Kaleidoscope Entertainment has announced that it will release the new Beatles documentary It Was Fifty Years Ago Today! The Beatles: Sgt. Pepper & Beyond in UK cinemas on May 26th, Digital VOD on June 1st, and DVD on July 3rd.
On 1st June, 1967 The Beatles released their ground-breaking studio album, “Sgt. Pepper’s Lonely Hearts Club Band”. Described by Rolling Stone magazine as “The most important rock & roll album ever made…”, it left an indelible mark on the 60s and went on to become one of the biggest selling records of all time.
It Was Fifty Years Ago Today! The Beatles: Sgt. Pepper & Beyond examines the twelve months (Aug 1966 – Aug 1967) that would arguably be the most crucial in the band’s career, a year in which they stopped being the world’s number one touring band and instead became the world’s most innovative recording artists, pushing the boundaries of what could be achieved in the studio.
Unable to hear themselves perform and mired by controversy, the band decided to stop touring in August 1966. What followed was a period of extreme creativity and rebirth during which they embraced Swinging London, the ‘avant-garde’, LSD and the advent of the Summer Of Love. The result was the creation of their new alter ego, Sgt. Pepper, with the desire to create a pop music first, the concept album.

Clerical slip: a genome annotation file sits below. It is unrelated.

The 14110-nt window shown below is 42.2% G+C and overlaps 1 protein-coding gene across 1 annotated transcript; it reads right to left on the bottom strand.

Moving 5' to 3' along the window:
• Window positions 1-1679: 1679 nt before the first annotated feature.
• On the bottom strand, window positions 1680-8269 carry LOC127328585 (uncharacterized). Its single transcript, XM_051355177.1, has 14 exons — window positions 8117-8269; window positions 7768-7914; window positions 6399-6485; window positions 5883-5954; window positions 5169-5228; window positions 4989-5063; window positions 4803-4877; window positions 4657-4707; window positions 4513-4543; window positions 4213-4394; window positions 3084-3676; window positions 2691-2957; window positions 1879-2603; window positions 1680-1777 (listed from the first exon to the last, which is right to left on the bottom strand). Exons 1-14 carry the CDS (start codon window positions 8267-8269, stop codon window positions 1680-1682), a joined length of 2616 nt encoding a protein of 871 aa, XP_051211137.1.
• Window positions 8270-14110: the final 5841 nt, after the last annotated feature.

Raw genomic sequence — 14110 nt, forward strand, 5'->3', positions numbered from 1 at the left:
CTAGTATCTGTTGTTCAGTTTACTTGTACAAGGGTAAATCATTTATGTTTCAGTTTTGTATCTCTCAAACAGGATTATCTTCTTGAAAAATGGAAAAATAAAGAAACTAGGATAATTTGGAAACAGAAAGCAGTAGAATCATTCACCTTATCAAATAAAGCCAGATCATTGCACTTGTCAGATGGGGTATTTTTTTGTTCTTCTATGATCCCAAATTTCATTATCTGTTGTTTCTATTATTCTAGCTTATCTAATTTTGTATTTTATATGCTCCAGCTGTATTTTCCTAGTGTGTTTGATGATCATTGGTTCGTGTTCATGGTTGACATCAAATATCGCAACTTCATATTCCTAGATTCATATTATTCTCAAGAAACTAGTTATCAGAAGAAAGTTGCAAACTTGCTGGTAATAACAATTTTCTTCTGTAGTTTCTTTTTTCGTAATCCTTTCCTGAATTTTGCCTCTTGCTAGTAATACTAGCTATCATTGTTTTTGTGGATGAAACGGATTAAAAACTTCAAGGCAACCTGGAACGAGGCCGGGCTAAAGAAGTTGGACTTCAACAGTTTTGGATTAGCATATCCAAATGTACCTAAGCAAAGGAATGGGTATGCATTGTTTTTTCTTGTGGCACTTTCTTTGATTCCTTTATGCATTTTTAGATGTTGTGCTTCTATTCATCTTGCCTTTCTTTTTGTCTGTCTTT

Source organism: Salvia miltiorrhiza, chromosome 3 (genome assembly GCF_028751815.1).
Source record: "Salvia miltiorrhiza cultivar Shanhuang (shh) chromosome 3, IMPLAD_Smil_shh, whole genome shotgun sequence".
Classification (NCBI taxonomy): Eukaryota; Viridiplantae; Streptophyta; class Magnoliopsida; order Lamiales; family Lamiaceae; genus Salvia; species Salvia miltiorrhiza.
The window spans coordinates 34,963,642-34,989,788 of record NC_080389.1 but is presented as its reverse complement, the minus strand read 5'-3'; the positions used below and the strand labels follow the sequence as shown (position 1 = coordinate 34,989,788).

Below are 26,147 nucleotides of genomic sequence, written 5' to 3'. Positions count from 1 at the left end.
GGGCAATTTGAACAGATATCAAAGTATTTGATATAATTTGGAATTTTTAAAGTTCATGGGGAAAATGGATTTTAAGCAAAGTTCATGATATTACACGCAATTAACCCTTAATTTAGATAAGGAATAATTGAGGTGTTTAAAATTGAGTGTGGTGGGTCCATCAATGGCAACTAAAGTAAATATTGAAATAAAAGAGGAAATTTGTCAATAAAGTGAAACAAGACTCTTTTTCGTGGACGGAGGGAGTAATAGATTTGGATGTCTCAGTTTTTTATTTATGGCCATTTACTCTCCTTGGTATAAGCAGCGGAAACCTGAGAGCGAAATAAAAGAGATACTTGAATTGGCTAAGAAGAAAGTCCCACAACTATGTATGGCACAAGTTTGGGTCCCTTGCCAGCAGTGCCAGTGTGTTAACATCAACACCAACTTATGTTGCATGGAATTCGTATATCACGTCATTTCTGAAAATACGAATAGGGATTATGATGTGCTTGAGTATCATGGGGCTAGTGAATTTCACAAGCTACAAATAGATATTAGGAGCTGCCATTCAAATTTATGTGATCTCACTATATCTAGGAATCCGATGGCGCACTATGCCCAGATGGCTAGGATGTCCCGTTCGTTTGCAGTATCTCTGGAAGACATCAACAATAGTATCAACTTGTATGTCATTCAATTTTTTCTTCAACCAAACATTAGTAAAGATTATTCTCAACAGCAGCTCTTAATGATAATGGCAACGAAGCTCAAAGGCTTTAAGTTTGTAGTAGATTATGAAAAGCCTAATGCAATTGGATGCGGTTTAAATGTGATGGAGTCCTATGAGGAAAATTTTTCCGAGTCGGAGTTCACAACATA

From Emmy-nominated director Alan G. Parker, and produced by Reynold D’Silva, and Alexa Morris, the film features incredible rare archival footage unseen since the 1960s. The film also features rare interviews with The Beatles’ original drummer Pete Best, John Lennon’s sister Julia Baird, Beatles’ manager Brian Epstein’s secretary Barbara O’Donnell, Steve Diggle of the Buzzcocks, Beatles associate Tony Bramwell, Pattie Boyd’s sister Jenny Boyd, Hunter Davies, Simon Napier-Bell, Ray Connolly, Bill Harry, Philip Norman, Steve Turner, Andy Peebles, Freda Kelly, and The Merseybeats.
“We’re combining first-hand accounts of the events that allowed ‘Sgt. Pepper’ to happen with rare and unseen footage that we’ve forensically unearthed from mainstream archives and private collectors,” said Parker. “The last days of touring…. the execution of the album…. and the aftermath that it left behind will, I hope, give the audience an intimate sense of the band, the time and the impact of this extraordinary album.”